On this week's Outlander, Claire proves her skills as a healer, but it does not have the intended effect. Also, she meets the fire-and-brimstone, mysogynistic Father Baine; Geillis becomes more enigmatic; and Claire teams up with Jamie for some ear-saving and plant-investigating.
The title shot says it all! Claire plans to use her time trapped in the surgery of Castle Leoch to win Colum's trust and respect as a healer, thereby earning her way out - of Castle Leoch, of 1743, of her lonely predicament. Does she succeed? Well...yes and no.
Before we proceed: A moment to reflect on the beauty of this series. The cinematography, the costumes, the props, the Scottish scenery...it's so gorgeous. Every shot is beautifully framed and each set or location is sumptuously detailed. Even simple things like this shot of Claire looking out the window, they make interesting. I just love it.
Ok, I'm done gushing. (For this recap, anyway. I could probably fill a whole post on Claire's costumes alone.)
Claire applies herself with gusto to her new role as castle healer, believing that in this way, she will gain her freedom. She seems to adjust reasonably well to using 18th century herbs and plants to treat patients. Claire's first clash with 18th century medicine has nothing to do with medical supplies, but rather with the superstition and medical ignorance of the residents she must treat. When a couple of boys in the village get "possessed," Claire seems determined, beyond just a desire to prove herself to her captors, to find an "earthly" explanation for their illness.
In the process, Claire meets the illustrious Father Baine, a pure delight of a man, who oozes charm and charisma out of his very pores.
J/K, he's terrible. He's a new kind of antagonist for Claire - not working against her desire to get back to the stones, but working against her as a healer and as a strong woman. It takes the combined wills of Claire and Mrs. Fitz, and some amount of desperation for the boy's life, to drive Father Baine out of the cottage so Claire can work her magic. (Read: Medicine.)
Naturally, Claire's treatment works, and rescues the boy from certain death (much to the chagrin of Father Baine). Unfortunately for Claire, her success becomes renowned - she is called the "miracle worker" - and Colum is not likely to give up his prized healer. Though she accomplished her goal of proving herself an able healer, she did too good of a job, and it seems she is more trapped than before.
Claire in her loneliness is latching on to any friendly company she can find. One such friend is Geillis Duncan, she of the red shoes and feminine wiles.
Geillis continues to be a bit enigmatic. She is very interested in Claire, and seems to be probing for more information about where Claire came from and who she is. Claire is keeping her at arm's length, which is probably a smart move. (Claire doesn't seem to contemplate telling Geillis who she really is, in the way that she does with Mrs. Fitz.)
The other person Claire doesn't mind spending time with is Jamie, our resident horse-tamer.
And we're starting to get the sense that maybe Jamie doesn't mind spending time with Claire, either. He downright ignores Claire's attempts to hook him up with Leoghaire, intent instead on escorting Claire safely back to her chambers after she's had a little too much of the Rhenish. Although, he's all too willing to sneak off into remote corners of the castle with Leoghaire in his free time...which serves as a harsh reminder to Claire that she is still very much on her own, 200 years away from Frank. So, maybe she takes it out on Jamie a bit...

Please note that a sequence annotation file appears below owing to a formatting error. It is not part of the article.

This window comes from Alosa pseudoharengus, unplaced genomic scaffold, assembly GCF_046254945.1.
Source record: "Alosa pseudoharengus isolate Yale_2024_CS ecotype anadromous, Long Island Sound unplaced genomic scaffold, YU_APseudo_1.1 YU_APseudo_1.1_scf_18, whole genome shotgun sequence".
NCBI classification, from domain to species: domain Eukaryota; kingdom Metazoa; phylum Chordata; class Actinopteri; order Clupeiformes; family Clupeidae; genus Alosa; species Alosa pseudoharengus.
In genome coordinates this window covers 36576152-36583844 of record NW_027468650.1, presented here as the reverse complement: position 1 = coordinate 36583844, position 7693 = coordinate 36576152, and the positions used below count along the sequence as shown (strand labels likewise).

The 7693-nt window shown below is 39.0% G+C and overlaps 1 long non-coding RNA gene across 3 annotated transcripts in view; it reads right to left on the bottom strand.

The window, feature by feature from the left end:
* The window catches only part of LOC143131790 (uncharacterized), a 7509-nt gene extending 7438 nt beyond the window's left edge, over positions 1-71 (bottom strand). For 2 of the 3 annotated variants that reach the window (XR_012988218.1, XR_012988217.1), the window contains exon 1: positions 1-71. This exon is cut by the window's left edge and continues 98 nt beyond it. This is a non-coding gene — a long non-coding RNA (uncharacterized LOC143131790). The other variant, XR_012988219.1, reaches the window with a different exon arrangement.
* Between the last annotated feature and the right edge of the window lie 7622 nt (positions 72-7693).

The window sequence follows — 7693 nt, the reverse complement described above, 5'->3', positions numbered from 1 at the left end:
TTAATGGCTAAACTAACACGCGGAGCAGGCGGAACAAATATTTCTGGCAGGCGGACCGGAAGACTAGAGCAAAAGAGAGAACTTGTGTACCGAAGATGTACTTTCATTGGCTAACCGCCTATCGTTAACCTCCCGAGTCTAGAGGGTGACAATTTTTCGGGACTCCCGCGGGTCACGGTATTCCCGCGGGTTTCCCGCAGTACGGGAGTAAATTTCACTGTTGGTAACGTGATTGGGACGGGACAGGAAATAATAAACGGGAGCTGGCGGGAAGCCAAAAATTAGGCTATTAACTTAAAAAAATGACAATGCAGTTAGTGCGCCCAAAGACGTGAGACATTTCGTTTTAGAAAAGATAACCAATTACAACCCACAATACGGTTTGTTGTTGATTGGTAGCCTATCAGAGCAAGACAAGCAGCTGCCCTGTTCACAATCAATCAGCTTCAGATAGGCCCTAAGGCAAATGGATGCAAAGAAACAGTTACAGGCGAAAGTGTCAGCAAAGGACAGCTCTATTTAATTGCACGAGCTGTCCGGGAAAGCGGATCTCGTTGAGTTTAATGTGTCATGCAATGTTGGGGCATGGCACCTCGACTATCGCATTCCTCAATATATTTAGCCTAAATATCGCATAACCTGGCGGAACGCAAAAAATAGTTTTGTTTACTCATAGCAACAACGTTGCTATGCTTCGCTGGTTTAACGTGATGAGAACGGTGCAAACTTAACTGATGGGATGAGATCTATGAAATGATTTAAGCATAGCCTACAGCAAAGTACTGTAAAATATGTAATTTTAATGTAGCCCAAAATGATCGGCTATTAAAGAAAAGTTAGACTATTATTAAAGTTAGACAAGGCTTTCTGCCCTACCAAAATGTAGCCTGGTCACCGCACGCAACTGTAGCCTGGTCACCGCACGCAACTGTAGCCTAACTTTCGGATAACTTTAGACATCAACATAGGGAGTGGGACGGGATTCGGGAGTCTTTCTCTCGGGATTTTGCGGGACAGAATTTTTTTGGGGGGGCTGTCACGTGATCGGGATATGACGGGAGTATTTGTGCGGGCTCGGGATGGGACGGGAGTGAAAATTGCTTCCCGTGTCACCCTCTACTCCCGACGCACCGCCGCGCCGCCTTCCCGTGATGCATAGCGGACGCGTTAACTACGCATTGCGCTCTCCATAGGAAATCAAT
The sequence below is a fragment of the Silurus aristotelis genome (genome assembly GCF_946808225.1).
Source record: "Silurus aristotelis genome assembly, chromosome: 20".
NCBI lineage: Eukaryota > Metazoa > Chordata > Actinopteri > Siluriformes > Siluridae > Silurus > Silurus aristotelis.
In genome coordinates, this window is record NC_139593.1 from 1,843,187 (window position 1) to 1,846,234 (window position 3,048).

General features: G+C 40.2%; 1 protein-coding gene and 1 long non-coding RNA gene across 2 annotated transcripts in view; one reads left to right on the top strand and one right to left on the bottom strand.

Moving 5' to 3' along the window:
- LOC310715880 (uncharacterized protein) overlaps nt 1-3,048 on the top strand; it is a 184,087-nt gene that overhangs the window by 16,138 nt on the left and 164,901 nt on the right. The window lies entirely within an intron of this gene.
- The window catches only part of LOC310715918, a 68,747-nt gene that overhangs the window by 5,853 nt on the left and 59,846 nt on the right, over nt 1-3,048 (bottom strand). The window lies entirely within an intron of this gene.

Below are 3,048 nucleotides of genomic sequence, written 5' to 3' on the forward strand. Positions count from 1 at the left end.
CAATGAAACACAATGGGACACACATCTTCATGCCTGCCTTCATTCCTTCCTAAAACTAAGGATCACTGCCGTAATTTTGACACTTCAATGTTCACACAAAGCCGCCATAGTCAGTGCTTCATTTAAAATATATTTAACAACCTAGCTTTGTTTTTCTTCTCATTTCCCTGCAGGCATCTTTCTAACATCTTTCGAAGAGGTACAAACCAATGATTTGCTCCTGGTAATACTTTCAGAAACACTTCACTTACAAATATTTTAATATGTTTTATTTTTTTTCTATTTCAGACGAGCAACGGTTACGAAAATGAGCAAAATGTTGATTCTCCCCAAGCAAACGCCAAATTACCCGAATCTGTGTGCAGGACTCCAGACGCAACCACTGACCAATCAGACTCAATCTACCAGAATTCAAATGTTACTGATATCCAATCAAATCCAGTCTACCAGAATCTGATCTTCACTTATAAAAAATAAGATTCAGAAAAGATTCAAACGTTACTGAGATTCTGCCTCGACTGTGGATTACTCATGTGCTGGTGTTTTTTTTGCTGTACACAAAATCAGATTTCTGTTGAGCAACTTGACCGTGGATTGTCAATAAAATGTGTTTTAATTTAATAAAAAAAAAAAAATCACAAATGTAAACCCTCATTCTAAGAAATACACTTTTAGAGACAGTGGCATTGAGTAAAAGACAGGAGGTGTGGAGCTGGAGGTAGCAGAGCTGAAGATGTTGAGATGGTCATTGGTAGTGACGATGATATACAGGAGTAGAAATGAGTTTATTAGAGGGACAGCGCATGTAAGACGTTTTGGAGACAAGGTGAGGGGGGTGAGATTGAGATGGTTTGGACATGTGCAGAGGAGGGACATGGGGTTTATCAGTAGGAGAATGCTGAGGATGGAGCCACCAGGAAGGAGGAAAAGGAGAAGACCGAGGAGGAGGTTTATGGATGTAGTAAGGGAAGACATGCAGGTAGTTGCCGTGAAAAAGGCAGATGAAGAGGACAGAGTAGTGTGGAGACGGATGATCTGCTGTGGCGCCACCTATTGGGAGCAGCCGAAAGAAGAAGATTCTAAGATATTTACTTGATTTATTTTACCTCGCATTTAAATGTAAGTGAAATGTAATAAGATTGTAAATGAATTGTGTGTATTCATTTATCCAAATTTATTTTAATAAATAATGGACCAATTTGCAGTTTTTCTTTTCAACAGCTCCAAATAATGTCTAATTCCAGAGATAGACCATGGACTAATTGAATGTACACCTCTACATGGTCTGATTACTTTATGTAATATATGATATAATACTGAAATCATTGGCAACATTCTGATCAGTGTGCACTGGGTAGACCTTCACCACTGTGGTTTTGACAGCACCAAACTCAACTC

(This was one part where the voice-over helped to explain why she teased Jamie - not, as it appeared, because she was jealous of Leoghaire, but because she envied their intimacy.)
Still, she and Jamie recover and seem to get along well. The next day, he helps her 3 times in a row - first, saving her from the inquiring mind of Geillis Duncan; second, sharing in her scheme to save the tanner's lad from certain mutilation; and third, taking her to the Black Kirk where the boys from the village supposedly became possessed.
From the beginning, this episode has an undercurrent of examining gender roles. Claire is sent to nurse soldiers at the front lines, not Frank; Father Baine thinks he is above all women, even after Claire succeeds where he fails; Geillis, though not in an overt position of power, is able to bend her husband to her will. Can our 20th century woman fit into this 18th century moral landscape? How does a woman exercise strength and power in this time? Claire's approach is more headstrong and confrontational; Geillis is more wily. Which is better? More effective?
This week, Claire's plan backfired. Next week, we'll see if her renewed hope drives her to develop a new strategy to get back to the stones.
"A man's beliefs are how he makes sense of life. And death. Take that away, and what do you have left?" - Jamie
"This is my sister's house, and my father's before that. We will decide what happens under its roof!" - Mrs. Fitz
A few times in this episode, the devil is referred to as "Old Nick" (or "Auld Nick"). Some quick research shows that the origin of this term for Satan is a bit vague, though it did appear in the poem "Tam o' Shanter" by Robert Burns, written in 1790, and is believed have been in common use in the 1600s before that.
Scotland Picture of the Week: